In his groundbreaking book, The Black Swan, Nassim Nicholas Taleb defines a Black Swan as follows…
“An event, positive or negative, that is deemed improbable yet causes massive consequences.”
With that in mind, is Bitcoin a Black Swan?
I emphatically answer in the affirmative!
Now let’s get even more granular.
Taleb says that all Black Swans have three characteristics…
#1 — “Blacks Swans are outliers, as it lies outside the realm of regular expectations because nothing in the past can convincingly point to its possibility.”
I’d say Bitcoin definitely satisfies this requirement. That is, unless you had gifted insights, and predicted a digital currency would emerge that operates beyond the control of any Central Bank and offers total anonymity.
#2 — “Black Swans carry an extreme impact.”
It’s impossible to consider any geopolitical event without also considering its impact on Bitcoin prices. So I’d say we’re good here.
#3 — “In spite of its outlier status, human nature makes us concoct explanations for its occurrence after the fact, making it explainable and unpredictable.”
Since pundits have tried to rationalize the price of Bitcoin every day since the most recent explosion, put a check next to this box, too. I believe it’s official now…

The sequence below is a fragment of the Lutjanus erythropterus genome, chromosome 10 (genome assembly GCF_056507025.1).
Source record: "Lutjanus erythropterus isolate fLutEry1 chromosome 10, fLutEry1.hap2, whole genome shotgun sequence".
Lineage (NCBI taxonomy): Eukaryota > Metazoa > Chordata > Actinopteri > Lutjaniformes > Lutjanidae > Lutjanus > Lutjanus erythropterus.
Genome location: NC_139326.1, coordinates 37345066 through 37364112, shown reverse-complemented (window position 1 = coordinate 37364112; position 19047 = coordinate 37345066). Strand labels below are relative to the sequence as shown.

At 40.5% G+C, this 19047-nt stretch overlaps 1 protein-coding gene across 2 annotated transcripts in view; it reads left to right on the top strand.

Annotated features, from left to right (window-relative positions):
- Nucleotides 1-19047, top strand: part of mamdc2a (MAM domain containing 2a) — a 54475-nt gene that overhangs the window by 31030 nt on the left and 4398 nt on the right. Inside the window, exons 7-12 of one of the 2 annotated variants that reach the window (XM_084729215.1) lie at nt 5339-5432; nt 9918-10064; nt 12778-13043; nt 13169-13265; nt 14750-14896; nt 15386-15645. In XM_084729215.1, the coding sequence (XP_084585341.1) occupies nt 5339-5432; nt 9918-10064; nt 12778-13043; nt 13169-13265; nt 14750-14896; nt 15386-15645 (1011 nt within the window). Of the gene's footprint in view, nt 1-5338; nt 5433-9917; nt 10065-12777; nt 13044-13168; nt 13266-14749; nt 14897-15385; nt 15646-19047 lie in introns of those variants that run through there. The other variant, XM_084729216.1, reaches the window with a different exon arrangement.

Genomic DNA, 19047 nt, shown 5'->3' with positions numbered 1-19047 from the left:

Bitcoin is the biggest recent example of a Black Swan event, and such events can be infinitely profitable.
The world is clearly changing.
Ten years ago, cryptocurrencies were written off as a nerdy economics projects with no future as “money.”
After growing into a $150 billion market with some 900 currencies actively trading on major exchanges, it’s impossible to ignore them now.
Bitcoin and Ethereum have soaked up much of the press on cryptos as the two most valuable cryptos. And rightfully so, since they racked up gains of more than 300% and 3,000% on the year, respectively.
But here’s another point few people are making:
Rightly or wrongly, crypto is taking its place alongside gold, foreign real estate and other asset classes as a “safe haven” or “crisis hedge.”
Bitcoin’s recent move confirms a massive paradigm shift.
Want proof? No problem!
The stock market has been on a tear since Donald Trump won the presidential election last year.
And so far, aside from some recent volatility, the S&P 500 has been rocked by a one-day drop of more than 1% just a handful of times in 2017.
But an escalating war of words between President Donald Trump and North Korea has finally struck fear in the hearts of investors. Recently, stocks have posted their heaviest losses since May. And the VIX — known as the stock market’s fear gauge — rose 44% two weeks ago, to 16.29, its highest level of the year.
In each of the recent market “shocks,” it’s true that the price of gold saw an uptick. But here’s the kicker…
Bitcoin rose radically higher. (Other cryptocurrencies are seeing even better results.)
It’s known in some circles as “digital gold.” And its recent performance against regular gold may shock you.
For example, as angst over North Korea soars, the traditional safe haven of gold barely budged, rising about 3%.